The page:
The Salty Dawg Saloon was originally one of the first cabins built here in 1897, just after the town was established. It has been a post office, railroad station, grocery store and a coal mining office. A second building was added in 1909 and it too served many purposes including a post office, store and schoolhouse. At one time, this building even house three adults and eleven children. In 1957, the Salty Dawg Saloon officially opened. The building was moved to its present location on the Spit after the 1964 earthquake. The lighthouse was added to cover a water storage tank. It’s now one of Homer’s most recognizable landmarks.
Today, a visit to the historic Salty Dawg Saloon on the spit will enhance your visit and put you in touch with many locals. Much more than a saloon, the Dawg has regular music performances and also serves light food. The "Dawg" is a favored hangout where fishermen and Spit business people meet at the end of busy, hard days to share a beverage, a bite to eat, and often great musical performances with part of the floor cleared for dancing. Fans and visitors can also buy a little book, "The Dawg's Tale," the story of the Salty Dawg, the spit and the town. In addition to history of the Dawg, it includes photos of locals taken in the saloon as well as interesting quotes overheard in the bar.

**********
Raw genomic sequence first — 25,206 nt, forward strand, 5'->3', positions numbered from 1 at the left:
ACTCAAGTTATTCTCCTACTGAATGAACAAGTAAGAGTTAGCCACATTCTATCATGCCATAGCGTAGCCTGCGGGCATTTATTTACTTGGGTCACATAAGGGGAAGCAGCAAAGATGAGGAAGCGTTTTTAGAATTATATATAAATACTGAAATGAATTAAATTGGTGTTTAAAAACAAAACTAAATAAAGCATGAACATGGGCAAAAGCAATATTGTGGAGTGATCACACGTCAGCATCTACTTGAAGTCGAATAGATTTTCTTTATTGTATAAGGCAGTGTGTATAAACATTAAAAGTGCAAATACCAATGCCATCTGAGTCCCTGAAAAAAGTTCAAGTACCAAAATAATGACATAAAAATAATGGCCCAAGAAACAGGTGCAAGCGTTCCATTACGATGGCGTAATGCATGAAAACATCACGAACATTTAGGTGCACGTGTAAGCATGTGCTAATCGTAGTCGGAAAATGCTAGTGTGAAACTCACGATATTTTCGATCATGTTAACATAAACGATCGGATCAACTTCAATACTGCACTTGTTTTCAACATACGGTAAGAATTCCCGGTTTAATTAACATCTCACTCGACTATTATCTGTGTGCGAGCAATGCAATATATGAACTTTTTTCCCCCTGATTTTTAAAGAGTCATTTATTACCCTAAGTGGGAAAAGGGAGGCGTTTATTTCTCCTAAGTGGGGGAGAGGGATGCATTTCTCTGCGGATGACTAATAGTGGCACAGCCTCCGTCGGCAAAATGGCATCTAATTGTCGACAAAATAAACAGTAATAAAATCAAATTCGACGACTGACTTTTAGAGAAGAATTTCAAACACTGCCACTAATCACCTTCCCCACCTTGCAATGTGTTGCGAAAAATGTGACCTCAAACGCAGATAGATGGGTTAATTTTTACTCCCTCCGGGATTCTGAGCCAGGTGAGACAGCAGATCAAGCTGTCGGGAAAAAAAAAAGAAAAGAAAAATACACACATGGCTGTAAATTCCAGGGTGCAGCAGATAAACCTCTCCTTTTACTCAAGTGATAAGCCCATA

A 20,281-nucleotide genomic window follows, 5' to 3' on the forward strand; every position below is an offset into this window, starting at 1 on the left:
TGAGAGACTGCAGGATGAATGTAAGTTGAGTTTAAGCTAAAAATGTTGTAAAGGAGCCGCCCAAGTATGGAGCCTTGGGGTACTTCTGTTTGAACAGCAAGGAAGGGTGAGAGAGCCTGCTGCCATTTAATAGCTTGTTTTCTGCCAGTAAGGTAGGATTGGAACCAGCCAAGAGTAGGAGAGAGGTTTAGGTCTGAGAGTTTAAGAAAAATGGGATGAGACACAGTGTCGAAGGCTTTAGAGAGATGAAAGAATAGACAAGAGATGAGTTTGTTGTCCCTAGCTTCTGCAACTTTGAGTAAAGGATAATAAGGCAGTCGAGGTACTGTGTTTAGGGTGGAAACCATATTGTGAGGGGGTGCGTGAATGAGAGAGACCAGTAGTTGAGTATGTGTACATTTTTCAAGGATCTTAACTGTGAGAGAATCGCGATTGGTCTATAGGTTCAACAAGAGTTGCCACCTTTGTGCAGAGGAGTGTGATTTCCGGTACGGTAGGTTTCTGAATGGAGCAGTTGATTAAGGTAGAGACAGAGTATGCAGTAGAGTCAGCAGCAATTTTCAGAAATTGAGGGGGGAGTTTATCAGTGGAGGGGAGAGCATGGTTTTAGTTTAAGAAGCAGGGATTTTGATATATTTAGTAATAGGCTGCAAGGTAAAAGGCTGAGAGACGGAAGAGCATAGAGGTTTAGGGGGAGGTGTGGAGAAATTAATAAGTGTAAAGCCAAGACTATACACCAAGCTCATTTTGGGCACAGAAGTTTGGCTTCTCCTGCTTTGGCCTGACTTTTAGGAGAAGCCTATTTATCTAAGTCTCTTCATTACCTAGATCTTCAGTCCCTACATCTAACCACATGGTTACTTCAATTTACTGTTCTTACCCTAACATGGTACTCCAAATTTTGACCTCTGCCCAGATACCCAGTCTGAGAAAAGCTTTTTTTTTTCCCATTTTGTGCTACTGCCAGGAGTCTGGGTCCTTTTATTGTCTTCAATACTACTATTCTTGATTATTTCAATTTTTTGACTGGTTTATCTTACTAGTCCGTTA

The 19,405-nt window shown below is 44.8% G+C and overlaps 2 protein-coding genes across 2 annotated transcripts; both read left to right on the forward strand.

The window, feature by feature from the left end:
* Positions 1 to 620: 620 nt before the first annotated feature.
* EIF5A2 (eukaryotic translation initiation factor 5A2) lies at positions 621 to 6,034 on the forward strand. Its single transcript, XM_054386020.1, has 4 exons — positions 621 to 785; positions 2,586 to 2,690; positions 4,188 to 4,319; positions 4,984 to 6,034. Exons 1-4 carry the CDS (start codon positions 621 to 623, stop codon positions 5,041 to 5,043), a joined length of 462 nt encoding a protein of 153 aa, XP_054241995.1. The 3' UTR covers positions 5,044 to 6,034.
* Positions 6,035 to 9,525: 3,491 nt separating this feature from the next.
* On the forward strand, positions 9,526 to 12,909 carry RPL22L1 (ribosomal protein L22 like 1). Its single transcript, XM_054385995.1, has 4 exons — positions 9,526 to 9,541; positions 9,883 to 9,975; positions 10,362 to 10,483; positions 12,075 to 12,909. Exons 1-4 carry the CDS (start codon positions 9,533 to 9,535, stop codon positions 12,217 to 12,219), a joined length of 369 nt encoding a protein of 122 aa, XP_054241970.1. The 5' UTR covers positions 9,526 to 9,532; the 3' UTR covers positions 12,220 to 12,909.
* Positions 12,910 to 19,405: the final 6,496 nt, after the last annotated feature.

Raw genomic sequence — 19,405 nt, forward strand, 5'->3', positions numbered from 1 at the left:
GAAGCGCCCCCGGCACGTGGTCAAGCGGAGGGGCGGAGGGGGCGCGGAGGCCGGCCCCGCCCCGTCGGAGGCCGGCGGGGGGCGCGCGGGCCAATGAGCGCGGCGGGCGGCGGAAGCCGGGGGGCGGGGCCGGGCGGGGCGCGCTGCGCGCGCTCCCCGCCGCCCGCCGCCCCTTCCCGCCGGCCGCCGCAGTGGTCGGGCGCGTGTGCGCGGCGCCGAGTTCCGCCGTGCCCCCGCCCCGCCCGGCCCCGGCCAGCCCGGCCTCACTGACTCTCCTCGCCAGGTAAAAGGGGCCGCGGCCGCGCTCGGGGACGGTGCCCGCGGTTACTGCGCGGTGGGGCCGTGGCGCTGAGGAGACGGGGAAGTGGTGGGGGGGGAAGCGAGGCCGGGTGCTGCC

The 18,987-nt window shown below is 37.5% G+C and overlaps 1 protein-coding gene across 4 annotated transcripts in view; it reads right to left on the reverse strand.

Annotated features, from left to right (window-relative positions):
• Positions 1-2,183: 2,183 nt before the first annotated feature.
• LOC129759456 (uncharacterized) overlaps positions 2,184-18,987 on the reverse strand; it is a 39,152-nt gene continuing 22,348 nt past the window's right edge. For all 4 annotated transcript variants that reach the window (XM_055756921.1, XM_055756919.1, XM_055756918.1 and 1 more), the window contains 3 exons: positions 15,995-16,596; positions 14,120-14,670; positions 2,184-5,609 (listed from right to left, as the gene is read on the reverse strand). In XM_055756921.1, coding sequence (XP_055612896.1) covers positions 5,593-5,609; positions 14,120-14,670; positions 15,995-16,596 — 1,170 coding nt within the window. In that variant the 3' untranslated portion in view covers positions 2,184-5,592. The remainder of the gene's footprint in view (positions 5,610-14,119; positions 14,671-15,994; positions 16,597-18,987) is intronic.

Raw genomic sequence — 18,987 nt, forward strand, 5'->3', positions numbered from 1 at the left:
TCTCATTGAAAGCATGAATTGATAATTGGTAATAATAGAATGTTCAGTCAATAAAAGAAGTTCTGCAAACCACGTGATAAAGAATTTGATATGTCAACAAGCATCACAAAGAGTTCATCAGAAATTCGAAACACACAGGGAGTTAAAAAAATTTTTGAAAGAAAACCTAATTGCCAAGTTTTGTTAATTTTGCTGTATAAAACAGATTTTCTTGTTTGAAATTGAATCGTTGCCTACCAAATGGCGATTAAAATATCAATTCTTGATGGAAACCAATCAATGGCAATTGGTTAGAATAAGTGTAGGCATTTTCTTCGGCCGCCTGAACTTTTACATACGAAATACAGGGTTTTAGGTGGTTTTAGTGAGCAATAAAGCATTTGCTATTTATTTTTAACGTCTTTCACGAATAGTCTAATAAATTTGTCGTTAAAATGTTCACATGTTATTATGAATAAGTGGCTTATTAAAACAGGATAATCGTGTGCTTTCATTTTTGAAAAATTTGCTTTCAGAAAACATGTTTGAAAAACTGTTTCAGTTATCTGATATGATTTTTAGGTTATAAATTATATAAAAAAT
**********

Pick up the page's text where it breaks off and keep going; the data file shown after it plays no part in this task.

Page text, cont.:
The walls and ceilings are adorned with paper money (that started when fishermen pinned up notes and drink money for other fishermen still at sea), life rings, some of which serve as memorials to fishermen lost at sea and others who were well loved and respected. Also adorning the walls are other maritime trophies, some from boats that went down at sea. Many visitors make the Dawg a must-see stop to revel in the local maritime flavor so graphically and poignantly displayed. It's a popular hangout even for people who don't drink alcohol but just want to sample the essence of Homer.